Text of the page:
At Global Rescue, one of the best parts of our work is getting to know our inspiring members. Many go to the ends of the earth, to its highest peaks and greatest depths to feed their insatiable hunger for adventure.  


The following female trio, a mother, a veteran and a missionary, epitomize the growing force of how women travel, which is especially important since women are the fastest-rising demographic in the travel industry. “Consider tourism and travel, where experts agree that women are fueling an explosive growth, making 80% of decisions and expected to spend more than $125 billion this year,” according to Forbes. 


Dianette Wells: mother, extreme adventure athlete, house flipper 


Dianette Wells was 16 years old when she first saw Mount Whitney. She was driving north from Los Angeles on California’s scenic Highway 395 and looked to the left. There it was: California’s highest peak.  


“I was immediately drawn to it,” she said.  


Seventeen years later, she climbed the mountain for the first time. And it changed her life forever.  


That was 1998. Since then, she has been unstoppable: summiting Mount Whitney 10 times, the Grand Tetons four times, reaching the peaks of the Seven Summits of the world, including seven climbs of Mount Kilimanjaro. She has completed several adventure races and international ultramarathons.  


This practice of adventure sports helped her through one of the hardest periods of her life: the death of her 23-year-old son Johnny who was wingsuiting in Switzerland.  


Wells is 56 years old and still scaling mountains and making a difference in the world along the way. Every time she summits, she takes a picture of Johnny’s name, which is tattooed on her wrist. She often holds up the same signs he held when he summited mountains, to raise awareness around issues like Parkinson’s disease.  


Wells is a longtime Global Rescue member, often purchasing memberships for family members as gifts.  


She relied on Global Rescue services after contracting a serious infection in Fiji that required medical evacuation to New Zealand for treatment during her hospitalization before returning home to the U.S. You can read her harrowing story here. <can we do the video instead?>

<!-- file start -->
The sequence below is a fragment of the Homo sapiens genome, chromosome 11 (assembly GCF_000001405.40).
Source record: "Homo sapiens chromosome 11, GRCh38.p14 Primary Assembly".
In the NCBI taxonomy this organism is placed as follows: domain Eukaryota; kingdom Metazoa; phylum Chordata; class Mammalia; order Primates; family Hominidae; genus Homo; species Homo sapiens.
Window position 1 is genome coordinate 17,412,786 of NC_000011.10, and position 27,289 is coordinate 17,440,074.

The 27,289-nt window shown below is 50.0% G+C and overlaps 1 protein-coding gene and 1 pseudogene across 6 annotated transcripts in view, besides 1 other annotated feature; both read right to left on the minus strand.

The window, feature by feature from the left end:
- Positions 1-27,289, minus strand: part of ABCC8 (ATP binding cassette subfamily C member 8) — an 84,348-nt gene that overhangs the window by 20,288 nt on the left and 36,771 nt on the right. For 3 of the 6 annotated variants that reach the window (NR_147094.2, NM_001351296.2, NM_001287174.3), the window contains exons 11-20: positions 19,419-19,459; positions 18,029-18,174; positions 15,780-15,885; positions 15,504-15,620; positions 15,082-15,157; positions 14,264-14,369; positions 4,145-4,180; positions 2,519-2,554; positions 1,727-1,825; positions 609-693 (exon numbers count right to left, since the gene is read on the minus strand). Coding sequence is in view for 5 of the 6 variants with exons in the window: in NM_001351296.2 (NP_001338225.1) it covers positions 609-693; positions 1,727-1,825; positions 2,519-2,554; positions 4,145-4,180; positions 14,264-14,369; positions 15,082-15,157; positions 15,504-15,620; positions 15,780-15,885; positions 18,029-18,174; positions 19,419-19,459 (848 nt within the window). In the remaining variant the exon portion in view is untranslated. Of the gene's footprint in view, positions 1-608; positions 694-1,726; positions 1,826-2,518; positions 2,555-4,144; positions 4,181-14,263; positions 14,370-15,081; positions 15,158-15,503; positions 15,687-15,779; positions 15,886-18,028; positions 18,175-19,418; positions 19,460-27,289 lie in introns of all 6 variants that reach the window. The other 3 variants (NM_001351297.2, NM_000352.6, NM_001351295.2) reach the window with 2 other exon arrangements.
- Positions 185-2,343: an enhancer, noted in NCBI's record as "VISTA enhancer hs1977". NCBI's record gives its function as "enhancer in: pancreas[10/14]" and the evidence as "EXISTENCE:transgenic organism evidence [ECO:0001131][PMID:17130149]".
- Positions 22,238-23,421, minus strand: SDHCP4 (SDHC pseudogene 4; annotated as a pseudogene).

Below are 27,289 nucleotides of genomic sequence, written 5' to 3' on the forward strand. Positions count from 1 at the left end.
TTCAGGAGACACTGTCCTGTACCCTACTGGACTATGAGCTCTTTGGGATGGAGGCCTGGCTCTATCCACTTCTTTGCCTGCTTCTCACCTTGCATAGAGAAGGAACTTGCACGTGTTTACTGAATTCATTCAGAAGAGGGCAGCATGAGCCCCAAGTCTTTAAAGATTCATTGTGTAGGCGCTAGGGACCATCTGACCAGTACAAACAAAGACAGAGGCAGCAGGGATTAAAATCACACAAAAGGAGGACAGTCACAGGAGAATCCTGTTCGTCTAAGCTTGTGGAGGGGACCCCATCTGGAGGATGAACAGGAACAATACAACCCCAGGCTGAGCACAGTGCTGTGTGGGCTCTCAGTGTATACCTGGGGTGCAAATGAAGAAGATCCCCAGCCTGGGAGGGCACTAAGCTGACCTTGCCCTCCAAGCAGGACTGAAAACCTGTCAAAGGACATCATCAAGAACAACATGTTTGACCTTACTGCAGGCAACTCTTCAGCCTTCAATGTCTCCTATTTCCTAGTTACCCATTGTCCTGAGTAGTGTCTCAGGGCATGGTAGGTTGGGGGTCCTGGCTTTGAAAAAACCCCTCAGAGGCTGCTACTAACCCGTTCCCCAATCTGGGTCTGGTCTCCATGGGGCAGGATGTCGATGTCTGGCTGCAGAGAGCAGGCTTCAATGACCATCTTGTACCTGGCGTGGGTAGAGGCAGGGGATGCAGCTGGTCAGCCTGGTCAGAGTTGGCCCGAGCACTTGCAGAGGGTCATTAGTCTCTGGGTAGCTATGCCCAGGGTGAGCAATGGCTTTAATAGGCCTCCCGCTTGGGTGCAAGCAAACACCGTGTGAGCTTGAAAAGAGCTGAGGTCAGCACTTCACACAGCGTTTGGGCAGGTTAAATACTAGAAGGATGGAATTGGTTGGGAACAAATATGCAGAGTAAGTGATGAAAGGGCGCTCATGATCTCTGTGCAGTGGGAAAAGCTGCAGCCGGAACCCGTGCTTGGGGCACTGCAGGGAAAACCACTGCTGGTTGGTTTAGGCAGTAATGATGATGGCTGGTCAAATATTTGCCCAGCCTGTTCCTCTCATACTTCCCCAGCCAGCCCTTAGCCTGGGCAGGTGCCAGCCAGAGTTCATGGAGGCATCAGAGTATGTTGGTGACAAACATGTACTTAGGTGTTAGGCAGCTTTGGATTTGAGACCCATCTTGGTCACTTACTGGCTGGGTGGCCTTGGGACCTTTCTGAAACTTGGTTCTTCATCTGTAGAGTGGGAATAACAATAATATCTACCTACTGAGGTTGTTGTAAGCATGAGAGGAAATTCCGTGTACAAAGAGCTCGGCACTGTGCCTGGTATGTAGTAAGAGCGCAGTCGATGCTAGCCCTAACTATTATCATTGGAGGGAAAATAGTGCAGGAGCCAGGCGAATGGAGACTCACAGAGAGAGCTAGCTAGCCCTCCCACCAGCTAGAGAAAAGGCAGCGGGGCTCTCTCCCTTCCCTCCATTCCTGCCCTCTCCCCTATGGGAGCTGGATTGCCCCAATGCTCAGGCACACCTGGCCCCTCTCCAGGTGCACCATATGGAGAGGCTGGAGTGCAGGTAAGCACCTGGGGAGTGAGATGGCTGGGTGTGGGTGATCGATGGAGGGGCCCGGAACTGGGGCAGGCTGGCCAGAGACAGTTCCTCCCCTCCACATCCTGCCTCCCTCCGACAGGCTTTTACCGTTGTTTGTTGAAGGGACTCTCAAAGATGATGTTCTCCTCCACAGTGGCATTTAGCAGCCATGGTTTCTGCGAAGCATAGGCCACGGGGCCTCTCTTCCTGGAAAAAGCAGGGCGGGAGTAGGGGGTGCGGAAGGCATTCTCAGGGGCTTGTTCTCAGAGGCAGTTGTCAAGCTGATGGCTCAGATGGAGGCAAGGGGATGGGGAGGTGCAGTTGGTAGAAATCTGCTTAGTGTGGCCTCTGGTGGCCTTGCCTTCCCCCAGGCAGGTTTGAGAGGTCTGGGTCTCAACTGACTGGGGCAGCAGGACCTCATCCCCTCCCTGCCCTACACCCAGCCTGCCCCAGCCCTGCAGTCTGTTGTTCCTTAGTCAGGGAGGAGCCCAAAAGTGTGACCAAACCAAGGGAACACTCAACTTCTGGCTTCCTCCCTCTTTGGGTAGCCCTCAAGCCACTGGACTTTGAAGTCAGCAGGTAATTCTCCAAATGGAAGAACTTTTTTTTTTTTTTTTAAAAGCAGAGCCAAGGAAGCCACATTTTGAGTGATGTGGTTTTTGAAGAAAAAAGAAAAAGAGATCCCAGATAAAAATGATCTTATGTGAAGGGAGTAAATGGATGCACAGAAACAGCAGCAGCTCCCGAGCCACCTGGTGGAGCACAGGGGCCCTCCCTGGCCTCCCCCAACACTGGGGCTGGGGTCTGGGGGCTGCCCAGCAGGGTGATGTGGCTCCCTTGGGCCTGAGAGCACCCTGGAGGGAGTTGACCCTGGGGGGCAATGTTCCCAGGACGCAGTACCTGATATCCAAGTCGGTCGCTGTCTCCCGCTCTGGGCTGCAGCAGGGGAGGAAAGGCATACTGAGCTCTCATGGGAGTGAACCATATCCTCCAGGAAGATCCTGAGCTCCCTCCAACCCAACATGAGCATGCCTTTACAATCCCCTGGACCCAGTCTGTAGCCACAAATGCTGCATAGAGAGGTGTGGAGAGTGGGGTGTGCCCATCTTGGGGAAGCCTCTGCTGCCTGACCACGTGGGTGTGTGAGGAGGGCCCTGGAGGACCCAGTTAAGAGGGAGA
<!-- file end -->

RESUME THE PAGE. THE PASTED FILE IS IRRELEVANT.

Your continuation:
Amanda Burrill: global storyteller, outdoor adventurist, chef, traumatic brain injury advocate, Navy veteran 


When it comes to women’s adventure travel, Amanda Burrill forges new paths. When she gets above a tree line, emotion overcomes her. The peace, the beauty, the solitude.  


“I am more free than ever at that moment,” she said. “It’s the only place I have an escape from the things in the world that burden my mind and exhaust me.” 


Burrill lives every day in the aftermath of two traumatic brain injuries—the first sustained while serving with the military in Iraq, the second after losing her balance and falling down a flight of stairs, across a landing and into a wall.  


Outwardly, it’s hard to tell she is struggling at all. She’s a passionate adventure climber, chef and journalist. But inwardly, she has been on a nearly 20-year journey to diagnose and understand how her injuries have impacted her brain and her everyday life.  


For Burrill, new experiences have become the path toward healing her brain, and she relies on Global Rescue the whole way to come to her aid if necessary.  


“Though I haven’t had to use them yet, there have been many times I’ve been extremely grateful to know that Global Rescue is there,” she said. 


Cassidy Cann: wife, mother, missionary in remote Papua New Guinea 


Cassidy Cann’s life is quite different from the “American Dream.” She’s given it up for something she believes is greater and more rewarding.  


In 2014 she and her husband, Zach, moved from Phoenix, Arizona, to a remote, jungle village in Papua New Guinea with their two young boys.  


Cann and her husband spent two years preparing for their move to Papua New Guinea. Preparation was rigorous and meant learning a foreign language, studying cross-cultural living and learning Greek and Hebrew languages to help them better understand, and teach, the texts of their Christian faith.  


When they left their home, Cann knew that they would be trading the comforts of life in America for what she calls a “difficult but beautiful” life in Papua New Guinea. Her experience there over the past eight years has proven this to be true over and over again.  


“It’s humbling because we get to see the impact we’re having on the people in the village,” she said. “Those who are born here have little access to education, especially the women. In our time since moving here, we have created a literacy program to teach any willing person to read and write in their local dialect.” 


Having a membership with Global Rescue has not just given them peace of mind while living in a remote location, but became a great help to them when their son broke his jaw <video as well?> after a bicycle accident.  


“We felt inadequate to handle it on our own,” Cann said. “It was a comfort to have Global Rescue handle all the logistics of getting us to a safe place.” 


The perfect gift for the intrepid female traveler 


Are the women in your life also inspiring, intrepid travelers? Consider giving your mother, sister, wife, daughter or friend a membership with Global Rescue this holiday season.  


“Global rescue is embedded in our travel,” Wells said. “I think people are taking a huge risk without it. You could be shopping in Spain and trip and fall and hurt yourself. If you don’t have Global Rescue, getting home is just abhorrently expensive.”